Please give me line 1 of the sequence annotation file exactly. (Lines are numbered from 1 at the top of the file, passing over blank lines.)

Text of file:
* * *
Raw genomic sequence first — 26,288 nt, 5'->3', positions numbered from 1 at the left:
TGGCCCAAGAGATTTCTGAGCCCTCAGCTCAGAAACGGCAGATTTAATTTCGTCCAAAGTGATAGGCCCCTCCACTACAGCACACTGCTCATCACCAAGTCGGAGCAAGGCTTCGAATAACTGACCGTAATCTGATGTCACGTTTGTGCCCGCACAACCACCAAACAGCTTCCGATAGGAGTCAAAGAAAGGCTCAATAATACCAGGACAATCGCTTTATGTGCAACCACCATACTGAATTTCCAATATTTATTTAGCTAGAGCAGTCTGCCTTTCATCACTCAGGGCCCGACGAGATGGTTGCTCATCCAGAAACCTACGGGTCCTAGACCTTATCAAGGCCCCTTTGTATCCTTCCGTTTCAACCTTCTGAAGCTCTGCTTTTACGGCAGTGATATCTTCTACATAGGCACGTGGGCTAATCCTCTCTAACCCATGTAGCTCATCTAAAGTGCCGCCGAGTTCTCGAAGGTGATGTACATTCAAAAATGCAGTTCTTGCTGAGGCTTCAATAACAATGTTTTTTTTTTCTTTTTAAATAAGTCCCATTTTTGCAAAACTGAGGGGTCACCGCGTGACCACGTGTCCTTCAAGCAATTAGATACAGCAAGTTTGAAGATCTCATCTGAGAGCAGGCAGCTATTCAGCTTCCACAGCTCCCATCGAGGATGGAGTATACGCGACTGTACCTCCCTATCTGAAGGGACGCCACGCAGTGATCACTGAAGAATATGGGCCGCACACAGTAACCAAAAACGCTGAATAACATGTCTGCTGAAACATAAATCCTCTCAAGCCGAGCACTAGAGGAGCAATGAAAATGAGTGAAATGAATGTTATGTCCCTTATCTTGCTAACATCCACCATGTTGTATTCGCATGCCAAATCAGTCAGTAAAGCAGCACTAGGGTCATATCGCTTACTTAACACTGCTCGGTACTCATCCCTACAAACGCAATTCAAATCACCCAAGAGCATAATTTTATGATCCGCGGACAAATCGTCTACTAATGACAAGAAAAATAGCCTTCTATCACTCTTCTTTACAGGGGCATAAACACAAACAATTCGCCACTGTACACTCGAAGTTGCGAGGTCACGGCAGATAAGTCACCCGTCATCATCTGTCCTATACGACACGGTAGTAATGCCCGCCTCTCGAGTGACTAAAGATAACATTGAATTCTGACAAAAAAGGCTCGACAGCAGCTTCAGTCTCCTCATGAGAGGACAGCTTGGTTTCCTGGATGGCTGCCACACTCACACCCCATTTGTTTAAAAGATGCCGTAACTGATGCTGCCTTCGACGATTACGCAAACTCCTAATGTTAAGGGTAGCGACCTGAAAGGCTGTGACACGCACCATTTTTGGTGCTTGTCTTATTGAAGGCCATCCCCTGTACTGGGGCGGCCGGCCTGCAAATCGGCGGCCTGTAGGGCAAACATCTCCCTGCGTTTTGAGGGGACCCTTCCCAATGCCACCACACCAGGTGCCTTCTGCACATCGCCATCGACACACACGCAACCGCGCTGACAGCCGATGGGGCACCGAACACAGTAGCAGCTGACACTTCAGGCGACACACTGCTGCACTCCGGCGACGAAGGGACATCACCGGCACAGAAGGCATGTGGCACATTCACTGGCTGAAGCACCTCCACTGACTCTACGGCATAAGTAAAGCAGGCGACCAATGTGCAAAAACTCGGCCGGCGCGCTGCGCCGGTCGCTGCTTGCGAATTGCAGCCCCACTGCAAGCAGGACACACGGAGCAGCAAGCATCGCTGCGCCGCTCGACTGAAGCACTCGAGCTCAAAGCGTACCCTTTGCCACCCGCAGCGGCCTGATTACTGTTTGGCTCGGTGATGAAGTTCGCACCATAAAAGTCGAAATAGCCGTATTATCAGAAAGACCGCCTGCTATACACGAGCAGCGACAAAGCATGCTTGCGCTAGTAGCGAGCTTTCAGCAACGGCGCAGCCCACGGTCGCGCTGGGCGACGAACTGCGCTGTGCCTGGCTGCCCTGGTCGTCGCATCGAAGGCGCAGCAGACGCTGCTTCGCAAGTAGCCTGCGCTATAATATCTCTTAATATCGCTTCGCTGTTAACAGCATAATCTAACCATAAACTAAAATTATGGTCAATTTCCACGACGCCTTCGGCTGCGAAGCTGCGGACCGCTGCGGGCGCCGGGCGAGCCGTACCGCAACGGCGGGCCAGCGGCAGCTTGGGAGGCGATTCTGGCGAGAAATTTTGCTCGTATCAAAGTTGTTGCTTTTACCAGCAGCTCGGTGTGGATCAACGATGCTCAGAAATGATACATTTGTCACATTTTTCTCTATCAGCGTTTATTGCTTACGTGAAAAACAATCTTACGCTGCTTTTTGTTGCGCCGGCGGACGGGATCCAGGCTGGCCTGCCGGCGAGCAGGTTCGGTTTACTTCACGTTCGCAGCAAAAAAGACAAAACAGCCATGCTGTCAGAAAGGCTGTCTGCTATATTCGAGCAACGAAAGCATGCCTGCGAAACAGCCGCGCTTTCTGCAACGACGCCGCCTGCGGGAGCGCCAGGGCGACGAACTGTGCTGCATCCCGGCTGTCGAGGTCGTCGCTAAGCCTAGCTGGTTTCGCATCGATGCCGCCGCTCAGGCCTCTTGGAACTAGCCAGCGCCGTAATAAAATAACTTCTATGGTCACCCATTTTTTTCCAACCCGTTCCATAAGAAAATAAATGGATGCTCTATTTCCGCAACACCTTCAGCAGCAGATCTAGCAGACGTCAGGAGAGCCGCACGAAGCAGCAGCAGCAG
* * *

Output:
Raw genomic sequence first — 26,288 nt, 5'->3', positions numbered from 1 at the left: